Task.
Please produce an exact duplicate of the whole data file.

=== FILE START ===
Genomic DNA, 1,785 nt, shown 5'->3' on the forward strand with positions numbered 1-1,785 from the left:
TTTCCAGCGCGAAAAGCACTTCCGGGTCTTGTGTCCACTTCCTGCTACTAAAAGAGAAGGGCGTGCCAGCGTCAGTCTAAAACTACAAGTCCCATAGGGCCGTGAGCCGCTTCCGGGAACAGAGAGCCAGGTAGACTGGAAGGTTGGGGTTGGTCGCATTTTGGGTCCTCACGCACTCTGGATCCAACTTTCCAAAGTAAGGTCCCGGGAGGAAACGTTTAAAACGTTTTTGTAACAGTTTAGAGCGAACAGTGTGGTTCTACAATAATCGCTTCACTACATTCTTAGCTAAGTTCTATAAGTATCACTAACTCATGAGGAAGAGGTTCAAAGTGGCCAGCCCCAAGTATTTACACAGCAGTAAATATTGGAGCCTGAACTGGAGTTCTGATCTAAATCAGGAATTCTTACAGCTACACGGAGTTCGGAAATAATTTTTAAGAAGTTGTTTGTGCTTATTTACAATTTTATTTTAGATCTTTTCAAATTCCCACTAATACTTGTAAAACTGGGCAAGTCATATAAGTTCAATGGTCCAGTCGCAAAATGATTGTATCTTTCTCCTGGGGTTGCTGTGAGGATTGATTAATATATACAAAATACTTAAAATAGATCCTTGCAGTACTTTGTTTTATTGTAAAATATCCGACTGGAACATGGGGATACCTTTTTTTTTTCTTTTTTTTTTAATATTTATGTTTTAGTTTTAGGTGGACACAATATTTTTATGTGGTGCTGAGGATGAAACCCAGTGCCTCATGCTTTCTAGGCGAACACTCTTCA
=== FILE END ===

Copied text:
Genomic DNA, 1,785 nt, shown 5'->3' on the forward strand with positions numbered 1-1,785 from the left:
TTTCCAGCGCGAAAAGCACTTCCGGGTCTTGTGTCCACTTCCTGCTACTAAAAGAGAAGGGCGTGCCAGCGTCAGTCTAAAACTACAAGTCCCATAGGGCCGTGAGCCGCTTCCGGGAACAGAGAGCCAGGTAGACTGGAAGGTTGGGGTTGGTCGCATTTTGGGTCCTCACGCACTCTGGATCCAACTTTCCAAAGTAAGGTCCCGGGAGGAAACGTTTAAAACGTTTTTGTAACAGTTTAGAGCGAACAGTGTGGTTCTACAATAATCGCTTCACTACATTCTTAGCTAAGTTCTATAAGTATCACTAACTCATGAGGAAGAGGTTCAAAGTGGCCAGCCCCAAGTATTTACACAGCAGTAAATATTGGAGCCTGAACTGGAGTTCTGATCTAAATCAGGAATTCTTACAGCTACACGGAGTTCGGAAATAATTTTTAAGAAGTTGTTTGTGCTTATTTACAATTTTATTTTAGATCTTTTCAAATTCCCACTAATACTTGTAAAACTGGGCAAGTCATATAAGTTCAATGGTCCAGTCGCAAAATGATTGTATCTTTCTCCTGGGGTTGCTGTGAGGATTGATTAATATATACAAAATACTTAAAATAGATCCTTGCAGTACTTTGTTTTATTGTAAAATATCCGACTGGAACATGGGGATACCTTTTTTTTTTCTTTTTTTTTTAATATTTATGTTTTAGTTTTAGGTGGACACAATATTTTTATGTGGTGCTGAGGATGAAACCCAGTGCCTCATGCTTTCTAGGCGAACACTCTTCA